Oh Vardah, thousands of trees! Some have been standing tall and proud for over two generations, now destroyed by you in one fell swoop. I know it is not entirely your fault and I am reading about the various factors that might have contributed to so much destruction. But still... couldn't you have blown just a little gentler?
Listen, my mind and heart go back to the early 90s when I would drive from Nungambakkam to Besant Nagar in the evenings just to enjoy the magnificent trees lining the wide streets, Pandit Jasraj's Desh raga playing in my car....Chitvan Roke Ho Na Rahi (Don't stop/shy away from glancing). Traffic was not horrendous in those days; in fact, it was a pleasure driving from this end of the city to that.
And then in 1999, entered Coconut Tree, my confidante. Virtually every evening, sitting on the terrace of my home in Kotturpuram, I would communicate with her. She knew all my secrets and agonies. And when I listened carefully enough, she would churn out answers and possibilities. Oh those moonlit nights, gentle breeze, silent tears on my face that only Nature could and would care to wipe away. By the end of the evening, I would bid Her good night and shut the white door, hint of a smile in my heart. Oh wait, one glance at Gulmohar in the background. Adorned with her bright orange flowers, she was a constant eavesdropper. But how to reject the Beauty?
The landscape of Madras-Chennnai was dotted with these Gulmohars that had it in them to bring cheer to any gloomy day. They would take me back to my childhood days in Singapore... me as a young girl of 10 sitting at my desk struggling to finish my homework. Flame of the Forest as I knew her then, always providing some respite and joy each time I looked up and out of the window... which was often. And then being driven to school along Bukit TImah Road, I would sit back in the car and watch each distinct tree go by. To my eyes they all looked like dancers in various poses. They seemed to know they were breathtakingly beautiful and seductive.
Back to Madras-Chennai... I would always marvel at how the residents of the city seemed to cherish these magical beings. How often have I driven on a road to find a huge old tree bang smack in the centre. That's just the way it was. Chop down a tree to build a road? No way! What about the houses whose compound walls were built with large holes to accommodate the trunk of an existing tree, that extends out onto the pavement, it's branches providing shade to the inhabitants as well as to passers by on the street outside? Yes, they made it inconvenient to walk on the pavement but so what? There seemed to be not just tolerance but respect for these trees.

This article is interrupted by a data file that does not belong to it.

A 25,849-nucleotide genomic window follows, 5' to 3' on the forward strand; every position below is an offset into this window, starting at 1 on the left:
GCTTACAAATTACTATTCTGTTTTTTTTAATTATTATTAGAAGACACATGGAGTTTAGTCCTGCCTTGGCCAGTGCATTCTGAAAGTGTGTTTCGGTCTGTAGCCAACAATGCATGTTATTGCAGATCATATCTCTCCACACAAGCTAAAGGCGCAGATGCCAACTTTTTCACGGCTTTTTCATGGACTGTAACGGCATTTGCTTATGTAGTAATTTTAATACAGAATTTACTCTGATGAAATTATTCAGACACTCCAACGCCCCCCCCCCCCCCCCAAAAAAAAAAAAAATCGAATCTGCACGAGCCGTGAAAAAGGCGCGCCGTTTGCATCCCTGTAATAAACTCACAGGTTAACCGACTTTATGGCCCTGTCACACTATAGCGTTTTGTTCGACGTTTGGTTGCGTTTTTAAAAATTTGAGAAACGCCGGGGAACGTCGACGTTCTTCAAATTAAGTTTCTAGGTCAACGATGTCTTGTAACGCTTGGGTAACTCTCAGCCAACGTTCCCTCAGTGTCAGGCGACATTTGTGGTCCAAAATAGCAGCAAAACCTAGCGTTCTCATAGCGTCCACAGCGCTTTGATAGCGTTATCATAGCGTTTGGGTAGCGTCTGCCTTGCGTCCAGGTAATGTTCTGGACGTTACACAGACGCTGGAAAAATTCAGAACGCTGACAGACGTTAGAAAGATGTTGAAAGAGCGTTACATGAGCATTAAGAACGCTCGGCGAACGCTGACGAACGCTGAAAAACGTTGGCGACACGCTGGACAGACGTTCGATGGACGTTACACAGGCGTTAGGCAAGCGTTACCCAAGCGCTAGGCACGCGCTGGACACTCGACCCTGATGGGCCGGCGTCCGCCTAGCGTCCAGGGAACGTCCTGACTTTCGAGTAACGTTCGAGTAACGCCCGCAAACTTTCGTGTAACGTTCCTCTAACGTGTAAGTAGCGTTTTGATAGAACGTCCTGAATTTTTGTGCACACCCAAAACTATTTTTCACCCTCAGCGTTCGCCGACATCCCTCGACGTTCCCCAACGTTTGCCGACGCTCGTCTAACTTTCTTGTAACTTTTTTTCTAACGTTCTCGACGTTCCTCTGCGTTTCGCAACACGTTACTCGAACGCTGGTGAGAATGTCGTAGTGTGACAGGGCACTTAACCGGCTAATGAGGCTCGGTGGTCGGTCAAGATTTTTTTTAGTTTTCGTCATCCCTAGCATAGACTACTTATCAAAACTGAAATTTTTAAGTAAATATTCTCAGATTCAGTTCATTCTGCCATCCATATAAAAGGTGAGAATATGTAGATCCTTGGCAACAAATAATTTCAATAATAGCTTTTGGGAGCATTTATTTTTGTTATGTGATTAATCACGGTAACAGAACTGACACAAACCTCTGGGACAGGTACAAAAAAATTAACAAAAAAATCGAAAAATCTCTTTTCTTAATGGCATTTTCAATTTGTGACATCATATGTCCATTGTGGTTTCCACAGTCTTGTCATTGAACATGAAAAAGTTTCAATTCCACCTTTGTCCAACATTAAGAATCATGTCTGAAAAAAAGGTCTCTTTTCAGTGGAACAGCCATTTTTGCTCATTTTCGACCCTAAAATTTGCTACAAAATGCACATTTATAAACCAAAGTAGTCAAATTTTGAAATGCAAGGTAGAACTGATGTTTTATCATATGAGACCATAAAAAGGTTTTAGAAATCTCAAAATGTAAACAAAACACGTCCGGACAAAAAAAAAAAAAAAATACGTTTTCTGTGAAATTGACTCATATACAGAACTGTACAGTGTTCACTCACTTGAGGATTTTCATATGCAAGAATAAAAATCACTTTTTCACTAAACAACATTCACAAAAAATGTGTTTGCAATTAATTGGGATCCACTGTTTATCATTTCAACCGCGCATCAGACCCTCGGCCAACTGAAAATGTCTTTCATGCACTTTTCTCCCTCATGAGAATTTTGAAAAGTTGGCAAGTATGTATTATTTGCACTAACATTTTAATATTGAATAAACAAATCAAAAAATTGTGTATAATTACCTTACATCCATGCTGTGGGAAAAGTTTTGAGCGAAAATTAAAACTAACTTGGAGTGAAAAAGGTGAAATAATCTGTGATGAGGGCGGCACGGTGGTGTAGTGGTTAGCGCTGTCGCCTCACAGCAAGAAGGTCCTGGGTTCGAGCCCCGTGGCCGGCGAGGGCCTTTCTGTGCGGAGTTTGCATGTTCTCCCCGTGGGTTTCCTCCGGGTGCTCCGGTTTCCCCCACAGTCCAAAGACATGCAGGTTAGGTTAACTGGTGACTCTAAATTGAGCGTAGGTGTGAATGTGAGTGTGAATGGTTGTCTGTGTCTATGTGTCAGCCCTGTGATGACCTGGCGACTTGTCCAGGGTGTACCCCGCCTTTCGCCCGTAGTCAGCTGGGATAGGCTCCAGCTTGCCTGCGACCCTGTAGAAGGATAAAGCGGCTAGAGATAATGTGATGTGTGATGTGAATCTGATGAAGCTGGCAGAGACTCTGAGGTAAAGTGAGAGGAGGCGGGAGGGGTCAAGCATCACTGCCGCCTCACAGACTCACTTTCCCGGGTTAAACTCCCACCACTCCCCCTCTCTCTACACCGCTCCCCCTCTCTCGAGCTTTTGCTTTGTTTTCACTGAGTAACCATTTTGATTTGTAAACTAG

Can I ever forget Ms. Ashoka, my sakhi (woman friend) in Alwarpet? She watched me, quietly comforting me through some of my worst days. It is through communion with her, that Radha Now was conceived - a production that addressed the plight of the mythological Radha through the lens of a contemporary woman, with the Tree as confidante and silent witness. It took close to two years from conception to performing the work. In presenting it, I chose a space with a Tree that would stand there watching the story unfold. In the final scene, I left everything and everyone to dance against her, hold her tight and lie under her shade.
The peace, solace and blissful oblivion.
Here I am now, back in Singapore and lying on my bed with my laptop. Outside my bedroom window stands a huge old tree, her branches and leaves seem to be reaching out to me. I know she knows each and every detail of my present life. I have a feeling she also knows that my heart is broken today and crying softly for the city I so love and for her trees that now lie horizontal across the streets, waiting to be chopped and cleared.
Chitvan Roke Ho Na Rahi? But I have to stop. For what is there left to glance at?
And when great souls die,
after a period peace blooms,
slowly and always
irregularly. Spaces fill
with a kind of
soothing electric vibration.
Our senses, restored, never
to be the same, whisper to us.
They existed. They existed.
We can be. Be and be
better. For they existed.
(from Maya Angelou’s Celebrations: Rituals of Peace And Prayer.)
Photographs courtesy V.V. Ramani